Lauri Merten, 1993
Going into the final round of the 1993 Women's Open, the tournament seemed to be in the hands of Sweden's Helen Alfredsson, who led by 2 shots. No one was noticing U.S. veteran Lauri Merten, 5 shots off the lead.
Merten had won twice on tour: in her rookie year, 1983, and in 1984. At age 33 in 1993, she seemed to lack faith in herself as a competitor, even though she'd finished second in the LPGA Championship the previous month.
As Alfredsson melted down in the final round, Merten heated up, though she found trouble at No. 16. A thunderstorm the night before had hit the Crooked Stick course in Carmel, Ind., and Merten's ball was in the muddy, brittle grass by a lake, about 70 feet from the hole.
"It was probably one of the hardest holes on the golf course," Merten recalled. "I think I hit a 5-iron into the hole, and it might have gone into the water. But there was some dirt on the grass from all the rain, and luckily the ball stuck there."
Now, she was facing a difficult chip that, played poorly, might have dropped her from contention.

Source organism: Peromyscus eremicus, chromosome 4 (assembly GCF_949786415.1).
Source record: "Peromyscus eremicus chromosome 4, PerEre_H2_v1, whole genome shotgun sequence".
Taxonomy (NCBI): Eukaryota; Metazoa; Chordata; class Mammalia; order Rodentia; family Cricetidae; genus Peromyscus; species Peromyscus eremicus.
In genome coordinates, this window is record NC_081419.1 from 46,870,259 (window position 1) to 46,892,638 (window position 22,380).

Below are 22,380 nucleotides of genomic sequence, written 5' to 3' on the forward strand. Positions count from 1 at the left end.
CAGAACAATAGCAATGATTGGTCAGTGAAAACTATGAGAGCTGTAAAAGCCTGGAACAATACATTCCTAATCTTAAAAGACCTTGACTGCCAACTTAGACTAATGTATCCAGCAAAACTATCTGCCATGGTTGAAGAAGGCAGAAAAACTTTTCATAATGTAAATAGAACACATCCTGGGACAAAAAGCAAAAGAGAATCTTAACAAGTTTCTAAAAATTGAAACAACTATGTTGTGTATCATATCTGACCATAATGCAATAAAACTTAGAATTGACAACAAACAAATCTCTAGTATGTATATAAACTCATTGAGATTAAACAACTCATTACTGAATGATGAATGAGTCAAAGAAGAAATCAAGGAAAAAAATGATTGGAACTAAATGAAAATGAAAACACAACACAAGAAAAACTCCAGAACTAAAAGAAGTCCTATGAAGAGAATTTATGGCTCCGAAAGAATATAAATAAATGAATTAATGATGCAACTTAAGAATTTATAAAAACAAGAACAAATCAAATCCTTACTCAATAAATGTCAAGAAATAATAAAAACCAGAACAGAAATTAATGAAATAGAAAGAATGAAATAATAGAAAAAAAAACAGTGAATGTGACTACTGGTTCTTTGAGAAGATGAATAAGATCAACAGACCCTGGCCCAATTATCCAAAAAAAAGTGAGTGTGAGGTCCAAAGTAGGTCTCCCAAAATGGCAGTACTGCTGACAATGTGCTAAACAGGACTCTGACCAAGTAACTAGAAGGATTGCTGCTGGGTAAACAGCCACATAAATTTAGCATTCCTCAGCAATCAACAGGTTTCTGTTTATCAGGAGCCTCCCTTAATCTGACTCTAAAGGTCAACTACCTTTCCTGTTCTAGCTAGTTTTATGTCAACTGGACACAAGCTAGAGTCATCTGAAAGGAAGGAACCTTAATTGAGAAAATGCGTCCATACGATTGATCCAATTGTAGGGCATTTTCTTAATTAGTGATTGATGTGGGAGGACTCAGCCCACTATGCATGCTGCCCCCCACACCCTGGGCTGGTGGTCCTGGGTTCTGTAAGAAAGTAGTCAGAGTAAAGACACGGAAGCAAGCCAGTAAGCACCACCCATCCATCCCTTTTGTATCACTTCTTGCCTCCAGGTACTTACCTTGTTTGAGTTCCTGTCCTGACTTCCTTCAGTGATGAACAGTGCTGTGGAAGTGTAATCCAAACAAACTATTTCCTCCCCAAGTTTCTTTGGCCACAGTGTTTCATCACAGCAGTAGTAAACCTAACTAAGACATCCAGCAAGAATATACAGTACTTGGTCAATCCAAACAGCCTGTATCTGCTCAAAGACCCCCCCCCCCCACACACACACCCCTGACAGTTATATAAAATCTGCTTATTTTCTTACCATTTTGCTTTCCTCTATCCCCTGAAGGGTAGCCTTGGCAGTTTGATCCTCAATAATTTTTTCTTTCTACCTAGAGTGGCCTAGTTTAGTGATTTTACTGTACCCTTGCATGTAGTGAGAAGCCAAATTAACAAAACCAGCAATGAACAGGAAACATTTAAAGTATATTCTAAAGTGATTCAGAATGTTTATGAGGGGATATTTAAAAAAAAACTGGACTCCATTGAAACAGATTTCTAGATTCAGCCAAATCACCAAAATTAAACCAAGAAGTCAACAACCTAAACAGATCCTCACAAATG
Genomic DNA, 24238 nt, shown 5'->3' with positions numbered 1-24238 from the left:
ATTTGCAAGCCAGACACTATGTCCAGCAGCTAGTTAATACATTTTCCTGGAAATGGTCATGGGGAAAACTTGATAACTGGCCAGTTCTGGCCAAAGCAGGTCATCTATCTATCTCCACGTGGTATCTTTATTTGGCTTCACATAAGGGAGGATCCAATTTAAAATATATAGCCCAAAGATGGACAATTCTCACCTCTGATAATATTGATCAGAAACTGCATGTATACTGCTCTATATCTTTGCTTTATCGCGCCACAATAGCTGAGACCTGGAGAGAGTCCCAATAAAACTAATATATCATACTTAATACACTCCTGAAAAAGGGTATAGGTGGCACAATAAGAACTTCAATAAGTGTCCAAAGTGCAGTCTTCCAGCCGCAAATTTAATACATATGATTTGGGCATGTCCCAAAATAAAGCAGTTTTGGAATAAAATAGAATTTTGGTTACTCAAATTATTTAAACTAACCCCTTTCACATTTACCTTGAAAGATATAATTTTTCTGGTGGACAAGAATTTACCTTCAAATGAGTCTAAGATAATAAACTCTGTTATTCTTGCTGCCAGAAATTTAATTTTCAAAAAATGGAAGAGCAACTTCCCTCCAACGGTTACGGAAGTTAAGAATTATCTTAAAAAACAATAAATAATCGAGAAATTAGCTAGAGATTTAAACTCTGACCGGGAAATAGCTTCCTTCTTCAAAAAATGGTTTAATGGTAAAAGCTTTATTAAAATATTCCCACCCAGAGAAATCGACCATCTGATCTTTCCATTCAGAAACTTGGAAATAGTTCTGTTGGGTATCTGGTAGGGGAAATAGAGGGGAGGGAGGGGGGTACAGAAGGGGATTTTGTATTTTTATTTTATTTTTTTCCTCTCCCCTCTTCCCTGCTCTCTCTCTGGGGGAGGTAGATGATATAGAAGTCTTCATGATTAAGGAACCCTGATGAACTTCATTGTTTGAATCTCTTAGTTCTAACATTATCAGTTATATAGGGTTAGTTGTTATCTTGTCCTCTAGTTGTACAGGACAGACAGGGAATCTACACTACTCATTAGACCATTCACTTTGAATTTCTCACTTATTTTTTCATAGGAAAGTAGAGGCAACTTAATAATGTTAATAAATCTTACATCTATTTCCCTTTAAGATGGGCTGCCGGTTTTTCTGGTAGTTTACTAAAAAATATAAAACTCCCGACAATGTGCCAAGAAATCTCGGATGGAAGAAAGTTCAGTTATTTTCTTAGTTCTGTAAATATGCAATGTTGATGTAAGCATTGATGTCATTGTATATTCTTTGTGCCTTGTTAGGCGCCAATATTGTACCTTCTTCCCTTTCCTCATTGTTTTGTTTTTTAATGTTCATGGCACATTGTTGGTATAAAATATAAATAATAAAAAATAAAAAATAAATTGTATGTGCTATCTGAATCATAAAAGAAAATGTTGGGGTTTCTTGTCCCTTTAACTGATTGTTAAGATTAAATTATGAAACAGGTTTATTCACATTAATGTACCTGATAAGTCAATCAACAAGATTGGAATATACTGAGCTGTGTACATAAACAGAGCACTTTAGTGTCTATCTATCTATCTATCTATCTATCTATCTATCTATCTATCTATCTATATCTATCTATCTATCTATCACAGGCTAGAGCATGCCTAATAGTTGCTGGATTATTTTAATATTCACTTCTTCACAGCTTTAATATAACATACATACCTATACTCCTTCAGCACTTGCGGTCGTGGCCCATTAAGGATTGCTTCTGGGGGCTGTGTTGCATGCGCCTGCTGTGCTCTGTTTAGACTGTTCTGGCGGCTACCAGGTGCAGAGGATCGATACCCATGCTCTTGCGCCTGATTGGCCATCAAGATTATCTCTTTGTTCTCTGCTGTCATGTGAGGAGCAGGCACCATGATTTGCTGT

Instead, her 9-iron chip went in for an astonishing birdie, tying her for the lead.
"All these goosebumps were popping out on my body," Merten said. "But I tried to stay very subdued and not get nervous. Then I walked to the back of the green, and my boyfriend at the time said to me, 'Oh, my gosh, you can win this thing.' I said to myself, 'Don't think about it being the U.S. Open. Just pretend it's the Indianapolis Open.' "
She held on while Alfredsson faltered, winning by 1 stoke. It was Merten's last LPGA victory.
Less than four years later, Merten decided she'd had enough of competitive golf and retired in early 1997. It turned out she was near the end of what had been nearly five decades of American domination at the Women's Open. From the tournament's start in 1946 to 1994, American players won it all but five times. In the past 18 years, Americans have won the title just six times.
"My thought [on 16] was 'just hit a decent shot.' But it was actually a pretty damn good shot."
Merten, feeling stressed just before the Women's Open, had gone into a store and seen a bronze sculpture of kids playing in a treehouse.
"I said, 'Wow, they look like they are having more fun than I am,' " Merten said. "I decided if I won the U.S. Open, I'd buy it. So Monday, I went back and got it."